Cathy Woolard says her mayoral vote goes to Mary NorwoodCathy Woolard, former Atlanta City Council president and third-place finisher in this year's mayoral race, said at City Hall on Wednesday that she's going to vote for Mary Norwood. Credit: Maggie Lee
By Maggie Lee
In an announcement that may make a big deal in a close mayoral runoff, third-place Atlanta mayoral finisher Cathy Woolard said she’s going to cast her vote for second-place finisher Mary Norwood.
Woolard said she made the difficult choice after much thought, and settled on her answer just a few minutes before in a parking deck. She said she has a lot of respect for both Norwood and first-place finisher Keisha Lance Bottoms.
Woolard finished a strong third — with 17 percent of ballots in the first round of voting — making her something of a potential queenmaker in the race. She finished strongest on the east side and campaigned on a platform of fighting for “ATL:” affordability, transportation and livability. And on Wednesday morning on the steps of City Hall, she added a fourth letter: “E” for ethics. She said that she got into the race in part because she was concerned about Atlanta growing haphazardly, about the lack of transit expansion, about the BeltLine losing its way, and about decisions being made or not made at City Hall that were really confounding the growth of the city and leaving people behind.
“When I think about the candidate that I think addresses that issue the best of the two of these, I think Mary Norwood is that candidate. She’s attended all of the City Design meetings, she’s been an advocate and interested in the Atlanta BeltLine since the days that I began this project and working with Ryan Gravel on the project. I just think she has a better sense and a better curiosity about city building,” Woolard said.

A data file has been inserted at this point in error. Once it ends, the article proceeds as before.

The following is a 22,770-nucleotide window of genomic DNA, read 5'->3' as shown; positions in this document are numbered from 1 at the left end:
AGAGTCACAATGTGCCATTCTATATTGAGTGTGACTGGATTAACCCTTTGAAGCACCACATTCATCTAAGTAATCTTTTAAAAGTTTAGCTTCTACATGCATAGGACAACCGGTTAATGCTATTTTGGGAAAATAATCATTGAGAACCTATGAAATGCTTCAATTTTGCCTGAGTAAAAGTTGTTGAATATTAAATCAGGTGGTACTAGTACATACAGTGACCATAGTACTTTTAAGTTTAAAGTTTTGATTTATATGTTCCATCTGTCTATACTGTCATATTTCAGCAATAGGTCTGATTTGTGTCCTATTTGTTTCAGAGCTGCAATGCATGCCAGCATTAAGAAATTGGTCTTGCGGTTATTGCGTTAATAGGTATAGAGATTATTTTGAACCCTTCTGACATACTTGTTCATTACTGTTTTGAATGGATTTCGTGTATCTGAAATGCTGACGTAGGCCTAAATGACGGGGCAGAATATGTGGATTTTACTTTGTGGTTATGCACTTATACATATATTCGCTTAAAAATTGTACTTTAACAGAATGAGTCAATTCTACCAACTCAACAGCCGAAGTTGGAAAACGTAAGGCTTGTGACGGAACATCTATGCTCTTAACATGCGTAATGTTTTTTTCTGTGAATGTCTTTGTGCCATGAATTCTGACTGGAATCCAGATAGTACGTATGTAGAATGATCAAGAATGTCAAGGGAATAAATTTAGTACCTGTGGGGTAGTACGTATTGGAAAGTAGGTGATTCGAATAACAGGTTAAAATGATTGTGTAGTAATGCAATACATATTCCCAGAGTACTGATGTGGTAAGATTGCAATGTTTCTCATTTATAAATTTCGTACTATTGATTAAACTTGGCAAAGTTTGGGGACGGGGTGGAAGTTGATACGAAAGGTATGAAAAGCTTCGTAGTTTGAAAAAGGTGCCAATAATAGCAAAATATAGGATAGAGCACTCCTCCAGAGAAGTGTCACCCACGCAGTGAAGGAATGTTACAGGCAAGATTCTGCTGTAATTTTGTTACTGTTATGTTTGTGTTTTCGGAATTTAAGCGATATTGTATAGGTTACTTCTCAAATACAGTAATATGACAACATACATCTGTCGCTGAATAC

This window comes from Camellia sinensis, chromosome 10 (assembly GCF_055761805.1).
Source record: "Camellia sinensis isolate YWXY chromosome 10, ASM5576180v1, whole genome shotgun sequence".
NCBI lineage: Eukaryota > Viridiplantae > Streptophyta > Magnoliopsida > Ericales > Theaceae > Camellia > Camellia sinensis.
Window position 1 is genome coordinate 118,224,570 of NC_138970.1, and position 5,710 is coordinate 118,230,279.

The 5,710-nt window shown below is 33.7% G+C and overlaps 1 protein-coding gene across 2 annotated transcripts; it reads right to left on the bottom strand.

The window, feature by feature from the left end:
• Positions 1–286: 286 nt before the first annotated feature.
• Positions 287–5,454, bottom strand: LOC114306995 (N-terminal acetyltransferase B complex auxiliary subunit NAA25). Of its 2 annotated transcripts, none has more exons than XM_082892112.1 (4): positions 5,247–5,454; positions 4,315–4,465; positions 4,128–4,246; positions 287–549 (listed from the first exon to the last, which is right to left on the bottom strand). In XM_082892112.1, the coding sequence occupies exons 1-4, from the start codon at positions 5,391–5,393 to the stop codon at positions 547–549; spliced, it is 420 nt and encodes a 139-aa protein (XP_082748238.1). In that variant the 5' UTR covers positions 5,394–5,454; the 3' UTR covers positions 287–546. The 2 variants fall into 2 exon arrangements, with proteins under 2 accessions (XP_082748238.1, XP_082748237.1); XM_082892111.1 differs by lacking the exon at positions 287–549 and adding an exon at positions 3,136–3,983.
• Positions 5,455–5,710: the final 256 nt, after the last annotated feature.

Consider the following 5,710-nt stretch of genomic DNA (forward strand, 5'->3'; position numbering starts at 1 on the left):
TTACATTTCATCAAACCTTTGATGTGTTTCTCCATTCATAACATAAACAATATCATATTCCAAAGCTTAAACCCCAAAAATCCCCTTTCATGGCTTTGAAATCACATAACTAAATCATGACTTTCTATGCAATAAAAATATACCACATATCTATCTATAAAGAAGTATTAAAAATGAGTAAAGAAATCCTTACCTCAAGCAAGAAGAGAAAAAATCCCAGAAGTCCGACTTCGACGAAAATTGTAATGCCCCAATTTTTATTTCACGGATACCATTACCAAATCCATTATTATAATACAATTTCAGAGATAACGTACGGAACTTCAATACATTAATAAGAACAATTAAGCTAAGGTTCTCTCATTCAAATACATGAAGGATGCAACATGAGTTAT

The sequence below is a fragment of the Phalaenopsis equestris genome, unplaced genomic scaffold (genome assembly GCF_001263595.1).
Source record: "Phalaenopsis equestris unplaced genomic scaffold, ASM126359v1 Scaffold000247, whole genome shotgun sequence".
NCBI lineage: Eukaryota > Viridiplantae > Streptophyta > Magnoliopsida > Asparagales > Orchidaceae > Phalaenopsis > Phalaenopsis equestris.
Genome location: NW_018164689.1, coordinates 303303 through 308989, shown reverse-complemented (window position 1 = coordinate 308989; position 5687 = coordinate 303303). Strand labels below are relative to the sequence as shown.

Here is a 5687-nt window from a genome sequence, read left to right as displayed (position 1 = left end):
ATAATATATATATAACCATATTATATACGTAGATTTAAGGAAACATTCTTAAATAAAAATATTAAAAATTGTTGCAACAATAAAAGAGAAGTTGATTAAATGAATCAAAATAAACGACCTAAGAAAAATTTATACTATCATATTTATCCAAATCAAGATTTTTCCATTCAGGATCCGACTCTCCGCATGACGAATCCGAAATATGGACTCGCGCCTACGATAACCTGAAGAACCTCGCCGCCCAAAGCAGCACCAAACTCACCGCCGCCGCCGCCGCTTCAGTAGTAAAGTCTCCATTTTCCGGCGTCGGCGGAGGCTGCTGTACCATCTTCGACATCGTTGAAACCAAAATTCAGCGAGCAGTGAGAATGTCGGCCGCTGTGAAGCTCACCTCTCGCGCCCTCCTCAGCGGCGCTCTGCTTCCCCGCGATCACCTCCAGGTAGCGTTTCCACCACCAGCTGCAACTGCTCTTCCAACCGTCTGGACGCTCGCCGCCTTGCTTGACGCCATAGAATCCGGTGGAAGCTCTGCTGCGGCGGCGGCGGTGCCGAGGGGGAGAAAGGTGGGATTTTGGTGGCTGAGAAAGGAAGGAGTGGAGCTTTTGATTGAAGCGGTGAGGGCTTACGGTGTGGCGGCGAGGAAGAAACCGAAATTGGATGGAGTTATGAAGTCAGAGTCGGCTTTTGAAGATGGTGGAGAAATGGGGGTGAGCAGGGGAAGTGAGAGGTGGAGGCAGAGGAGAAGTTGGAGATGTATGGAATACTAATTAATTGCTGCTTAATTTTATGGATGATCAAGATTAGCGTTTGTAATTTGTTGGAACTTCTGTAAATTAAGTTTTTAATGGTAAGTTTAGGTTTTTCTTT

She gave Bottoms the edge in some ways, however. Woolard said she got into the race also because she’s concerned about criminal justice and income inequality. Woolard also said she applauded housing advocates for making an issue of housing affordability.
“When I think about those issues, I’m going to give Keisha a slight edge in that because I think that because we are a majority-black city, that black leadership matters. That representation matters. As the first openly gay elected official in the state of Georgia, I know I was able to do things that no one else would do purely because I was at the table,” said Woolard, who is a former Atlanta City Council president.
But Woolard said the “tiebreaker” issue was ethics and integrity at City Hall — and she gave the point to Norwood. Woolard said Norwood has managed a City Hall career without a pattern of mismanagement or decisions that have been unethical.
By way of background, Woolard has long been critical of Bottoms’ holding two city positions at once: a Council member and the head of the Atlanta Fulton County Recreation Authority. In that second job, Bottoms oversaw the sale of Turner Field to Georgia State University.
Woolard’s news came on the heels of a new poll of 500 likely voters for that shows Bottoms and Norwood close: Bottoms got 41.5 percent, Norwood got 38.7 percent and “undecided” got 19.9 percent.
The poll has a 4.4 percentage point margin of error, according to the methodology published by Opinion Savvy. They conducted the poll for WAGA Fox 5 and contacted folks via landline or smartphone on Nov. 26 and 27.
Via Facebook/Angel Poventud, a partial video of Woolard’s announcement: